A World of Speculation

I hope I don’t have to have watched an episode of the television show Joan of Arc to say that the New York Times DVD critic Kate Aurthur doesn’t seem to get it.

I don’t mean she doesn’t get the show. As I said, I haven’t watched it and just can’t seem to get around to watching TV series (except my one vice, Stargate SG1, which I constantly record and watch at my leisure).

But the conclusion Aurthur draws from the show’s loss of viewers is just weird.

Apparently, we were happier in 2002, with our “post-9/11 prayer services rather than heated debates over ‘The Passion of the Christ.'” Barbara Hall, the show’s creator, explained that the show debuted “before we lived in a theocracy,” when “God wasn’t quite as controversial . . . as he is now.”

Somebody stop my head spinning, please. Secularists (among others) go into an unholy snit about a religious movie, and it’s “the theocrats” who have made God controversial? How controversial is God in another theocracy, say, Iran?

I’ve heard good things about the show; people whose opinion I respect like it, and the description of the first season seems engaging enough that I’m sorry I missed it. Light-hearted events, the God of Bill Cosby’s old Noah routine, easy, friendly, sweet. The television of Mayberry and Leave It to Beaver. Nothing wrong with that.

In the second season, as Aurthur describes it, Joan questions whether her visions were real and she tries to ignore God. “She relented, but the mood of the second season was grimmer than the first, and Joan was increasingly isolated.”

The reviewer relates that the show lost 2 million viewers during its second season, and so it might not be renewed. “Whether CBS has decided that the show’s temperate, humanitarian approach to religion has lost its relevance will become clear when the network announces its fall schedule.”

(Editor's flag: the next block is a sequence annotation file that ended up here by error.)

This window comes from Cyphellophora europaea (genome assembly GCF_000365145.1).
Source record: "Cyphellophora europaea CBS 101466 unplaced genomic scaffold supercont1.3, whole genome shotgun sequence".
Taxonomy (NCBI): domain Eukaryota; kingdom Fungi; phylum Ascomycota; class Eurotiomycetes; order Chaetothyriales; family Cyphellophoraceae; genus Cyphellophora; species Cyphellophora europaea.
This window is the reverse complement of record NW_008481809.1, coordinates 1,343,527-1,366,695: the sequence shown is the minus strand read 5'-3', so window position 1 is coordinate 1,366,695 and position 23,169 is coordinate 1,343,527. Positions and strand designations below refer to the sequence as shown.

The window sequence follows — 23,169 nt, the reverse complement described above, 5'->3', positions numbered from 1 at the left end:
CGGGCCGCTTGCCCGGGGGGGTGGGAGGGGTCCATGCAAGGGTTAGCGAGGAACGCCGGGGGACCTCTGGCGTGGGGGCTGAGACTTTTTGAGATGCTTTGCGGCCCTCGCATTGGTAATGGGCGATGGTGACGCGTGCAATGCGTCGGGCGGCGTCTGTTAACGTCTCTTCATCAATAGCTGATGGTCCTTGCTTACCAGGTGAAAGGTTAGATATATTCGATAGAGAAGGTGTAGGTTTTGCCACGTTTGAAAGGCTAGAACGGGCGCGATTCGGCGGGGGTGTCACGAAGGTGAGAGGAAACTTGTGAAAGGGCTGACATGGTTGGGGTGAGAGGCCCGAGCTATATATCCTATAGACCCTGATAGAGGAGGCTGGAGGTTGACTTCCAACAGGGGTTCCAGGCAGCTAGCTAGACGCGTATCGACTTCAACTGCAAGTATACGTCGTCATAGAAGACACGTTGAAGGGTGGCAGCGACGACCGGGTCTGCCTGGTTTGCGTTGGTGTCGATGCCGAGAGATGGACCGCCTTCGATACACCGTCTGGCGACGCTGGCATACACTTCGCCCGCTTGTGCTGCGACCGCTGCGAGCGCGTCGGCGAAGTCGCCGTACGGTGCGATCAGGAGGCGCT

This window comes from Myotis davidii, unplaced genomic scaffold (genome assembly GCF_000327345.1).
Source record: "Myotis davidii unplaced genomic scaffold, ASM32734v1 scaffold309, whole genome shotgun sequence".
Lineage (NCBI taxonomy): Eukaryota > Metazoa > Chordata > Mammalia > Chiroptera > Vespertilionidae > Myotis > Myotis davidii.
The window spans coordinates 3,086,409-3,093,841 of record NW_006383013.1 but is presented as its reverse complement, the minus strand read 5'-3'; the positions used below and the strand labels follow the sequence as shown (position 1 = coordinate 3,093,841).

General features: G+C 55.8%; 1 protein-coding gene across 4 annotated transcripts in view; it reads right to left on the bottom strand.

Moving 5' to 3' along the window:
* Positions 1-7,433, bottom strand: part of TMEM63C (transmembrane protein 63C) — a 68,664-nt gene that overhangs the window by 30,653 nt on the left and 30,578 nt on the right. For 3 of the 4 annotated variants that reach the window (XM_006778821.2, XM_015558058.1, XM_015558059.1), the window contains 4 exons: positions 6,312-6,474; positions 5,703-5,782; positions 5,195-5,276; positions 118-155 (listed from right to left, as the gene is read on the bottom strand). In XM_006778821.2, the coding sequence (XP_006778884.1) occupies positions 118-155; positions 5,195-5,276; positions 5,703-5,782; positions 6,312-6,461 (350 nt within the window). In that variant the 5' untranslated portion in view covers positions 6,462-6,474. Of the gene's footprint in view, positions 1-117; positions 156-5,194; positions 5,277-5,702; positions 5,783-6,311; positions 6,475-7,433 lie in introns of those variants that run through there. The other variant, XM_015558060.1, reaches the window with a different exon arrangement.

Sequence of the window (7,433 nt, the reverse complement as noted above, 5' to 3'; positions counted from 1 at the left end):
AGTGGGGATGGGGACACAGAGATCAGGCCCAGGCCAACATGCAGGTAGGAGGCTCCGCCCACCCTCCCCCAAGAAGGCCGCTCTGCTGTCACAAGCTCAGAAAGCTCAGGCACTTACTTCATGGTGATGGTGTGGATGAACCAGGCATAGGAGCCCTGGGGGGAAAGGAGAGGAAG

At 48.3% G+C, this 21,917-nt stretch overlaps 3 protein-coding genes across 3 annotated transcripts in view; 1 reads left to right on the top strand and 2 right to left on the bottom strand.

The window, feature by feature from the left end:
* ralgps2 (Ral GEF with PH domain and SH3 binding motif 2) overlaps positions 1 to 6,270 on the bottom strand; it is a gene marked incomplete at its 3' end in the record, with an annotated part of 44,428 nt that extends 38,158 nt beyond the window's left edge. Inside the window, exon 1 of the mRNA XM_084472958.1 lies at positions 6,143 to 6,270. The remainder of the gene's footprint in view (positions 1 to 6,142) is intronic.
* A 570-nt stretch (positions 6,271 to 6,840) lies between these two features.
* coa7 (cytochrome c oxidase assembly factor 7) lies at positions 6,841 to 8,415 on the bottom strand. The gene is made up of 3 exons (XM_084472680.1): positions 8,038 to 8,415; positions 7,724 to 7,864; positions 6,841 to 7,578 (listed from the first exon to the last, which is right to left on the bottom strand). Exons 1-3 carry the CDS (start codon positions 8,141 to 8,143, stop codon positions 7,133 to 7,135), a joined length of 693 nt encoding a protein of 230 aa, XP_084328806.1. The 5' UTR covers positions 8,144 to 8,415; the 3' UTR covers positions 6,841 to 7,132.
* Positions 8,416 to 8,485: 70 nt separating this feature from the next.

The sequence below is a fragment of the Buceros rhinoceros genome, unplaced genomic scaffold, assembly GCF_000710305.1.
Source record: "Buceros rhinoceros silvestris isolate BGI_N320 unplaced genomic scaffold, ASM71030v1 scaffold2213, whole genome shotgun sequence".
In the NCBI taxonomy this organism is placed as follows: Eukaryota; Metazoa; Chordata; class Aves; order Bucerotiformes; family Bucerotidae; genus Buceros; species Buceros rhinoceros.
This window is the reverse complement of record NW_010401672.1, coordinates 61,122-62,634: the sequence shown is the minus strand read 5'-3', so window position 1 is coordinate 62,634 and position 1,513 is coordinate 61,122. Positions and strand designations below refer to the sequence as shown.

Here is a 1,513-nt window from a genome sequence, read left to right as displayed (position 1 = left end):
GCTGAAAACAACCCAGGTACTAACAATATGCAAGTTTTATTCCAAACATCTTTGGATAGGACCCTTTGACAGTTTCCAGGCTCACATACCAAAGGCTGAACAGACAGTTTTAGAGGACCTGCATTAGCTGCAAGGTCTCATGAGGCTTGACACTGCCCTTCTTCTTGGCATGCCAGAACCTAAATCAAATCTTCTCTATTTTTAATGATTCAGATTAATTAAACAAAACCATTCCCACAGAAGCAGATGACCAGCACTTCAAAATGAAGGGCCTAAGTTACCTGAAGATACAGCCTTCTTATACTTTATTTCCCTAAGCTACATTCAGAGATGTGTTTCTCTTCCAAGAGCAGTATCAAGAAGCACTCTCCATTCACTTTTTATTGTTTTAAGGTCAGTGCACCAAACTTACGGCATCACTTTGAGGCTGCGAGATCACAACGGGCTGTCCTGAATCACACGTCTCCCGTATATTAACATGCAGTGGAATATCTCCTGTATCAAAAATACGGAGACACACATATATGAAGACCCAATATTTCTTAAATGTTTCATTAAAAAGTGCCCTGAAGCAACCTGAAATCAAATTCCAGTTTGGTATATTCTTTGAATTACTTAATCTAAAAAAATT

By Aurthur’s own description, the show became grimmer during the second season. Maybe the viewers who liked the sunnier Joan of Arcadia didn’t like the grimmer Joan of Arcadia. Why does every problem, from fallen arches to falling ratings, end up getting thrown at the feet of the “theocrats”?

I don’t know if I’d have liked the second season or been disappointed with it. I know there have been TV shows I’ve liked that didn’t keep enough viewers to stay on the air, and others that I can’t understand how they keep going and going and going. I’ve always said, “Oh, well. There’s no accounting for taste” (or maybe, to be honest, launched a rant on occasion), but I never knew I could blame my cultural disappointments on the theocrats.

But now I know. The light turns red as I get close to it? The theocrats did it. It starts to rain when I left my umbrella at home? Theocrats. Article or story gets turned down? Theocrats. Puppy gets excited and piddles on the floor? Damned theocrats. Look at how much times and energy I’ve wasted trying to take responsibility and fix things for myself. But no more.

So, you lousy theocrats, I’m onto you now. I’ve been accused of being one of them, but that’s just a clever ruse to keep them from knowing that I’ve gone into deep cover.